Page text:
This has created a buyer’s and seller’s market at the same time – an extremely bizarre phenomenon because it normally is one or the other, not both. Some markets are even seeing a “round two” of consolidation racing through their area. If you’re thinking of selling your shop, the right time may be now or in the near future.

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Shop Value

As a consequence of all the many changes in the landscape of auto body consolidation, collision repairers are seeing significantly higher shop valuations in today’s market.

I think the most elusive part of consolidation is the question around value. What is my shop worth? How is the value determined? What is the formula? That is a difficult question to quickly and concisely answer.

Many shop owners utilize their accountants and other professionals in different walks of business to assess their business value, but I’ve found that these valuations are not always accurate and often yield a lower-than-actual value. The unique thing about business valuations is they’re not all assessed in the same manner. Valuations for a dealership, fast food restaurant or body shop are determined by three different methods.

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If you’re a current collision shop owner and are still in business, kudos to you! If you were the ostrich shop owner (the one who put your head in the sand and hoped consolidation would go away), I’m sad to report it has not! If you were the shop owner who realized you needed to reinvent yourself and find inventive ways to market your shop to realize a new outside-the-box solution to get work in your door, you’re probably ground zero and a direct target for the consolidators.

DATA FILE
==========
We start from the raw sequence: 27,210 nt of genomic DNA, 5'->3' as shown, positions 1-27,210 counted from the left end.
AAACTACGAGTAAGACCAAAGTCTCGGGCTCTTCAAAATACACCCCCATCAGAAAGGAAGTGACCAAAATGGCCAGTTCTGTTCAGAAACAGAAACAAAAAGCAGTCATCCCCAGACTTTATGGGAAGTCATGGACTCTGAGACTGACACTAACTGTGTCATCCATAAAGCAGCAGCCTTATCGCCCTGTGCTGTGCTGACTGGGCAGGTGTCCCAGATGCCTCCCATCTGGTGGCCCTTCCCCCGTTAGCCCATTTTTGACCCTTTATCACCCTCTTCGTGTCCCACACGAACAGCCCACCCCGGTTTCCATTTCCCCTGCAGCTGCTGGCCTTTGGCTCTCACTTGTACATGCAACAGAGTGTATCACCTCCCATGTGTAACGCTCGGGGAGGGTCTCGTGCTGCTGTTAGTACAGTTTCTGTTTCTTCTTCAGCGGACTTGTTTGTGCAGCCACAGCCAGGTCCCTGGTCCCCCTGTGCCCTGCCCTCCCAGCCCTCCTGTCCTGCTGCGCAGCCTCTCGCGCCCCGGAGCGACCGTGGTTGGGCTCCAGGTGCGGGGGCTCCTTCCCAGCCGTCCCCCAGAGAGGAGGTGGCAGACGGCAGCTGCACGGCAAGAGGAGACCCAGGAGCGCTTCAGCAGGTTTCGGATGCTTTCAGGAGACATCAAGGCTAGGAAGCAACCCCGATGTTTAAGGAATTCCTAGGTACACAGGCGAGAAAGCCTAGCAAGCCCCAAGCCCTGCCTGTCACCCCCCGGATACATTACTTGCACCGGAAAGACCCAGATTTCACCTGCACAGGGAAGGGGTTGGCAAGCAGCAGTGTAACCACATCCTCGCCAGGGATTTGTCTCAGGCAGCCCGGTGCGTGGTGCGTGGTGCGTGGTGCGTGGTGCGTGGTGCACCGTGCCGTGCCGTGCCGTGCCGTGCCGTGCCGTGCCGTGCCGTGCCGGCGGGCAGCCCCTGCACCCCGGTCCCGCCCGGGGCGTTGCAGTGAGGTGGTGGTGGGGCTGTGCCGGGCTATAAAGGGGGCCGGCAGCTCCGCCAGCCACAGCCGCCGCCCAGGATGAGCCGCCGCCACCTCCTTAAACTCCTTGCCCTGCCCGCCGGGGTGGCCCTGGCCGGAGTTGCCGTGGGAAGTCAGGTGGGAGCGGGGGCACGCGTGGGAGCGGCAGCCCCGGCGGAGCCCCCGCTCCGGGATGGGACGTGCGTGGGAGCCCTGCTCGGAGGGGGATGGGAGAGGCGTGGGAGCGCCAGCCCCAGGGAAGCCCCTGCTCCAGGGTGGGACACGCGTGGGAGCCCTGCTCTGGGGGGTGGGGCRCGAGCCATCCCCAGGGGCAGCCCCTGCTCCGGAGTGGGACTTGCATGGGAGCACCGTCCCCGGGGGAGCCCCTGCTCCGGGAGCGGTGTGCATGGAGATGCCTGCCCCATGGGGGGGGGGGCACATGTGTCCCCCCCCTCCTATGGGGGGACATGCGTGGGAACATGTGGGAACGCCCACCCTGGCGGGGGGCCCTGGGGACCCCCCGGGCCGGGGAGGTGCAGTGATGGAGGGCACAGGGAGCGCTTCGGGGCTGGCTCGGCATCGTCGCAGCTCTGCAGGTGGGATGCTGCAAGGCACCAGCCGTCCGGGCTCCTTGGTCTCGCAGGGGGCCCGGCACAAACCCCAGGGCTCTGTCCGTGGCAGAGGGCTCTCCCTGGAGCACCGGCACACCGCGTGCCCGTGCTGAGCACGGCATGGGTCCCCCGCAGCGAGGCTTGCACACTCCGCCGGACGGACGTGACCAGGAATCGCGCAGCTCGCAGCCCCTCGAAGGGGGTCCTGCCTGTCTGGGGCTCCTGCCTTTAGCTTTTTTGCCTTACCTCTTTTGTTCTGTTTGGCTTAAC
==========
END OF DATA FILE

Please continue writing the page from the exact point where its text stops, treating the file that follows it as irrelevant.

What Are They Looking For?

Many people ask me, “What can I do to make my shop more desirable to a consolidator?” Honestly, if you have not been in a state of constant improvement, the door to selling your shop to a consolidator may have diminished or even shut.

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I believe consolidation in the collision space will be completed five years from now. At that point, the consolidators will have a very firm strong market footprint, which will make it easy for them to simply build and create new locations where they need them with instant brand recognition, the kind that McDonald’s and Outback do now. As a consequence, sellers may not realize the full value of any improvement or changes completed now due to time running out.

Another question repairers ask me is, “What are the elusive consolidators looking for?” and “What does an ideal collision shop that they seek look like?” Here’s a picture: